Since Rafael Nadal won the French Open in quite brilliant style last week, the world has been seemingly clamouring to declare the tennis GOAT race over.
In beating Novak Djokovic to win his 13th Roland Garros crown, Nadal drew level with Roger Federer with 20 Grand Slam titles. It is, by every measure, an incredible achievement.
What it is not, however, is definitive.
Flaws of the tennis GOAT debate
Just to set our stall out early: Tennisbuzz does not have a favourite ‘big three’ player. We admire each one of them in equal measure.
In fact, as far as we are concerned, the ‘tennis GOAT’ debate is flawed from the off. It’s not just a little flawed either. It’s irreparably broken on multiple levels.
Firstly, and most importantly, there is not, nor will there ever be, a consensus criterion for greatness. That’s not something that is restricted to tennis either. Greatness has always been a subjective concept, based entirely upon the individual assessing it.
If, for example, we were to discuss what the greatest movie was of all time, we wouldn’t simply boil the debate down to the statistics, and we’d definitely not all agree about it.
The Novak Djokovic raw deal
There surely can’t be three more compared individuals in the world than Roger Federer, Rafael Nadal, and Novak Djokovic, yet in many ways the Serbian gets a raw deal from the off.
Roger Federer turned pro in 1998, with Rafael Nadal doing the same three years later in 2001. That obviously wasn’t ideal for the young Nadal, who found a would-be all-time great in his way.
By the time Djokovic was ready to start contesting majors, he had two would-be all-time greats in his path. In fact, when Federer won his first Grand Slam title in 2003 at Wimbledon, Djokovic had not even played his first full ATP Tour level event yet.
In the summer of 2006, Nadal won his second Grand Slam and Federer had seven to his name, and he was about to add another two before the end of the year. That summer, Djokovic was still in is formative years outside the world's top 50.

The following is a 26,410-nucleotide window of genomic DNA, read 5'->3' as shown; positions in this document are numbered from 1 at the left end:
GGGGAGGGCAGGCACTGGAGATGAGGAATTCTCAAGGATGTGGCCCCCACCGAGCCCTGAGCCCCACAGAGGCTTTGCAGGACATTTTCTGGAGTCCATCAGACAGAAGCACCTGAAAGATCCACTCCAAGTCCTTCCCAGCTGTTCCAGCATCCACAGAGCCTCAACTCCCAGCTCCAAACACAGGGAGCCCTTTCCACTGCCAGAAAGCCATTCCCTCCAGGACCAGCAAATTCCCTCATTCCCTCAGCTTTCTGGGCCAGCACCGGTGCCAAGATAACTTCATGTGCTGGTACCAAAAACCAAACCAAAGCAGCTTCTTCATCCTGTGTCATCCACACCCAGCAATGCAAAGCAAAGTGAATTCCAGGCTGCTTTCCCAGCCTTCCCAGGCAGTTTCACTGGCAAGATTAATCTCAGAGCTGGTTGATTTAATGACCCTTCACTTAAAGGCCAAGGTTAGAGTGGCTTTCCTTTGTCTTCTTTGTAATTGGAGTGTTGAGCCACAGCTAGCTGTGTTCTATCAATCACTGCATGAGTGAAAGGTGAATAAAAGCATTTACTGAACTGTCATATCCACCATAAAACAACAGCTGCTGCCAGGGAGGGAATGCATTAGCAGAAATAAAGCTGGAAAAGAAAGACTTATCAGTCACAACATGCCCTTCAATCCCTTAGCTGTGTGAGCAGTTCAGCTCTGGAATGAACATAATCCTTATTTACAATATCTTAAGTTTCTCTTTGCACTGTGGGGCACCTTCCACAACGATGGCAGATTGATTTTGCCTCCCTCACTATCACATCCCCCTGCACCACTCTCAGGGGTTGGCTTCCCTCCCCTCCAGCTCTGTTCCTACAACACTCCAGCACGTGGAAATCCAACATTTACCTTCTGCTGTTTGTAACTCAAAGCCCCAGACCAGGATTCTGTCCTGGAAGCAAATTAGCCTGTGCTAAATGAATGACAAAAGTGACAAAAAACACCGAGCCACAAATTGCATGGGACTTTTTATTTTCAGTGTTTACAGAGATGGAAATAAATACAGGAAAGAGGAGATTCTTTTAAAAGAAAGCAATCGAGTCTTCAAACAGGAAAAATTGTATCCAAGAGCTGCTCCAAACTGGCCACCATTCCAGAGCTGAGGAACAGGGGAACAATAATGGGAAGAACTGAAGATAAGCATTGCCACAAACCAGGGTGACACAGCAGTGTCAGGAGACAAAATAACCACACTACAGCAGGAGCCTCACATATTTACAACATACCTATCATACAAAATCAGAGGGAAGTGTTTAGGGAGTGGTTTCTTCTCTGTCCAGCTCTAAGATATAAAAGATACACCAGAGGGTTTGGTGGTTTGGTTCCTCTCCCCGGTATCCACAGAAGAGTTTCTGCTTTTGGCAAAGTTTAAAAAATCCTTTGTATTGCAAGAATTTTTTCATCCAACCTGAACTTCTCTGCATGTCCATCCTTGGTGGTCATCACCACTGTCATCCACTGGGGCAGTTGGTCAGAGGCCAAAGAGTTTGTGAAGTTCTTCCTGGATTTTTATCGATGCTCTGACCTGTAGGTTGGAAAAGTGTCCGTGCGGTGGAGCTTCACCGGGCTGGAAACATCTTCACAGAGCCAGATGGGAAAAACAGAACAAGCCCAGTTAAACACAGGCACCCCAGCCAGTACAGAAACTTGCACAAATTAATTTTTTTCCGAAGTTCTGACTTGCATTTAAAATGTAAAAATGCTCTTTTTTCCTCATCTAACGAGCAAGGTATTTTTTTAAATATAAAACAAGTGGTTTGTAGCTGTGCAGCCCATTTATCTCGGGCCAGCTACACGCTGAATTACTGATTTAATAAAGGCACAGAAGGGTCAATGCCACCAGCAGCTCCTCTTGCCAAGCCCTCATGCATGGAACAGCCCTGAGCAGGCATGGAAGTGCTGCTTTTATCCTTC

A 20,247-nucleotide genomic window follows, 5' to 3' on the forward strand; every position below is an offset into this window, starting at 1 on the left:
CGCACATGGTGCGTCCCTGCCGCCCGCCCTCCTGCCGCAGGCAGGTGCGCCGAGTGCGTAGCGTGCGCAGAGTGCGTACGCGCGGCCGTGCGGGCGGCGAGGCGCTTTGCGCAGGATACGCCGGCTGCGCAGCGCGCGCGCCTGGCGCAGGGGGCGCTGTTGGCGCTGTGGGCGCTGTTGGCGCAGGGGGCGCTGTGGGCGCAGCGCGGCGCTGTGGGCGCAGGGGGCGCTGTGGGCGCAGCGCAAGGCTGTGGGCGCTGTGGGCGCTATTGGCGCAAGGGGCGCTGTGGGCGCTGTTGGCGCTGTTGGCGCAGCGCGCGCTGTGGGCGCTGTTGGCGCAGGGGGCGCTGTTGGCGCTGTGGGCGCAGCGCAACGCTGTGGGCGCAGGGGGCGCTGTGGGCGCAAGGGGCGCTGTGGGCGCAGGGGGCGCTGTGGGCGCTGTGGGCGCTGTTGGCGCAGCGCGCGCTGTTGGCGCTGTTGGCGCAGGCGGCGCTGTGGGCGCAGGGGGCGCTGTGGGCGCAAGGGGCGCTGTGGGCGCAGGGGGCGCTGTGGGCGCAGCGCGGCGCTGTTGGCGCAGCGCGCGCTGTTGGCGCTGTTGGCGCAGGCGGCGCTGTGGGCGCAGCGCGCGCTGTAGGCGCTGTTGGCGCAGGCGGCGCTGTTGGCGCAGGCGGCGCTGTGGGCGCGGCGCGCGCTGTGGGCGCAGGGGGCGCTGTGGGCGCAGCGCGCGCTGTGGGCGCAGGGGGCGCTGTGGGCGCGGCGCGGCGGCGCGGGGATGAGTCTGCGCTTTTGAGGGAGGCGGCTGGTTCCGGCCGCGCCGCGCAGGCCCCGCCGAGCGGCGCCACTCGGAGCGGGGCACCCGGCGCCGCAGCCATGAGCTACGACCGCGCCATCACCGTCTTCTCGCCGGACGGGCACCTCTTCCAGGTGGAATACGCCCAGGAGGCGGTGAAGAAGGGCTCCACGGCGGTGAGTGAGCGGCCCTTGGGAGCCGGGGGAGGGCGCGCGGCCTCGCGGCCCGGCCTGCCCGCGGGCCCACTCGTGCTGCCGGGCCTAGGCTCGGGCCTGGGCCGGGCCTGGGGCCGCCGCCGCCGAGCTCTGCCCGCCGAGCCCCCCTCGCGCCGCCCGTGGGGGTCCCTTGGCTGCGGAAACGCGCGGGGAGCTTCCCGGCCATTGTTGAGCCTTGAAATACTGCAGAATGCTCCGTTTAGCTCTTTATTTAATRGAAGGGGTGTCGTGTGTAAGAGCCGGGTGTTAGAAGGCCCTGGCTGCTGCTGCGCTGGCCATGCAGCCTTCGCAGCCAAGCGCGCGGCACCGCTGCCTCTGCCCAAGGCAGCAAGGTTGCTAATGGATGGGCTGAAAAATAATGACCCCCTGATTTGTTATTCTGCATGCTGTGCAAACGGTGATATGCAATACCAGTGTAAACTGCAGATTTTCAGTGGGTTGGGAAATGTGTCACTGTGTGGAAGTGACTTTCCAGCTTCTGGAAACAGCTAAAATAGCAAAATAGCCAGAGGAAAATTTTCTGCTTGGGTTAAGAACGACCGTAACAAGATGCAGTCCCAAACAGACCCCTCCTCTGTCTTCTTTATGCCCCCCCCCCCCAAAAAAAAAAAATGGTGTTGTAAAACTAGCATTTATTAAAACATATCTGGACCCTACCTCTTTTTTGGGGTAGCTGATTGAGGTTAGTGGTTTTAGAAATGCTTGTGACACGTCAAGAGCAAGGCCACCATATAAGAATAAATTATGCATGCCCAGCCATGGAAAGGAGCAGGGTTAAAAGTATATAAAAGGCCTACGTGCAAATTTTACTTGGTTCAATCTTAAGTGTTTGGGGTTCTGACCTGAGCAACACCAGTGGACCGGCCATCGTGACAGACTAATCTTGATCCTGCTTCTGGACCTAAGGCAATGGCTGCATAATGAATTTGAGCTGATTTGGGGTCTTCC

So, right now, yes Rafael Nadal and Roger Federer have more Grand Slams than Djokovic, but they have also had more opportunity and less competition.
With regard to Federer, that has started to come full circle now, and he has been past his peak for a while, which has helped both Djokovic and Nadal, but the fact they started at different times makes direct comparisons very difficult.
In simple terms, Federer and Nadal had a career head-start on Novak Djokovic – years when they were able to compete for the biggest titles without him in the picture. Until Djokovic has caught up and had a similar opportunity to compete without them, a direct comparison isn’t fair on him.
If we are, however, determined to compare the statistics of tennis’ three greatest champions, the best we can probably do is to take Djokovic’s age now as a temporary cut-off to measure them against each other.
After all, why should Djokovic be penalised in the comparison for time that he has not yet had, yet his rivals have?
And, enticingly, if you do a progress comparison between the three men on their 33rd birthdays, their Grand Slam count is perfectly level with 17 apiece.
So… tennis GOAT?
Right now, Rafael Nadal deserves all the acclaim he is receiving. He has reached a major and historic career milestone.
However, Nadal fans rightly refused to accept Roger Federer as the GOAT before the Spaniard had the chance to catch up on the career head start that Federer had. They now have to allow Djokovic the same opportunity
And, crucially, even when the careers are over and the final statistics are in, it’s important to accept that they will only ever be an aide to the debate, not the end of it.
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